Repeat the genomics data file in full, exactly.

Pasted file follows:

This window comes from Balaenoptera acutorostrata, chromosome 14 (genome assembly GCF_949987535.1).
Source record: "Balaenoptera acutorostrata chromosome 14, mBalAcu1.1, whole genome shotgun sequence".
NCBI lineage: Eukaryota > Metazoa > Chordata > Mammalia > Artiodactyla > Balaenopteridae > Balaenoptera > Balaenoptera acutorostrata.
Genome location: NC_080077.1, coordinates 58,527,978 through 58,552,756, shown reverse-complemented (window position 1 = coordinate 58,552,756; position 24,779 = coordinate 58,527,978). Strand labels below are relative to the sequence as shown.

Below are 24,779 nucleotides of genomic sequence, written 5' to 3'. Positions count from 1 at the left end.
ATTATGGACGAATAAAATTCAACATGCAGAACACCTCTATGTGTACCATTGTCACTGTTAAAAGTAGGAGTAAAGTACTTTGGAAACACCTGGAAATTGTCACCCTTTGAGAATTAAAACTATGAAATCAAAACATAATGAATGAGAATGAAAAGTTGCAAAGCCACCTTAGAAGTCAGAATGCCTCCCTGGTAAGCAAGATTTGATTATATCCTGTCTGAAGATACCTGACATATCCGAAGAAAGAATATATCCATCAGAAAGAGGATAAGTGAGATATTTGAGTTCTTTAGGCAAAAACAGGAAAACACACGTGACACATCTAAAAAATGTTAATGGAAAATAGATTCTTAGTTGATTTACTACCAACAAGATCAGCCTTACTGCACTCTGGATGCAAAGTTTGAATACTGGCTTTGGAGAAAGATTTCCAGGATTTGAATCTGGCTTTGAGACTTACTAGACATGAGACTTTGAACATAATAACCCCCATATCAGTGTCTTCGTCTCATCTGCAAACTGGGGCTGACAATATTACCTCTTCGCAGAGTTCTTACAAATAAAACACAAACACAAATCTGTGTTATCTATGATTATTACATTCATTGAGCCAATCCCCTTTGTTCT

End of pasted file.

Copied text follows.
This window comes from Balaenoptera acutorostrata, chromosome 14 (genome assembly GCF_949987535.1).
Source record: "Balaenoptera acutorostrata chromosome 14, mBalAcu1.1, whole genome shotgun sequence".
NCBI lineage: Eukaryota > Metazoa > Chordata > Mammalia > Artiodactyla > Balaenopteridae > Balaenoptera > Balaenoptera acutorostrata.
Genome location: NC_080077.1, coordinates 58,527,978 through 58,552,756, shown reverse-complemented (window position 1 = coordinate 58,552,756; position 24,779 = coordinate 58,527,978). Strand labels below are relative to the sequence as shown.

Below are 24,779 nucleotides of genomic sequence, written 5' to 3'. Positions count from 1 at the left end.
ATTATGGACGAATAAAATTCAACATGCAGAACACCTCTATGTGTACCATTGTCACTGTTAAAAGTAGGAGTAAAGTACTTTGGAAACACCTGGAAATTGTCACCCTTTGAGAATTAAAACTATGAAATCAAAACATAATGAATGAGAATGAAAAGTTGCAAAGCCACCTTAGAAGTCAGAATGCCTCCCTGGTAAGCAAGATTTGATTATATCCTGTCTGAAGATACCTGACATATCCGAAGAAAGAATATATCCATCAGAAAGAGGATAAGTGAGATATTTGAGTTCTTTAGGCAAAAACAGGAAAACACACGTGACACATCTAAAAAATGTTAATGGAAAATAGATTCTTAGTTGATTTACTACCAACAAGATCAGCCTTACTGCACTCTGGATGCAAAGTTTGAATACTGGCTTTGGAGAAAGATTTCCAGGATTTGAATCTGGCTTTGAGACTTACTAGACATGAGACTTTGAACATAATAACCCCCATATCAGTGTCTTCGTCTCATCTGCAAACTGGGGCTGACAATATTACCTCTTCGCAGAGTTCTTACAAATAAAACACAAACACAAATCTGTGTTATCTATGATTATTACATTCATTGAGCCAATCCCCTTTGTTCT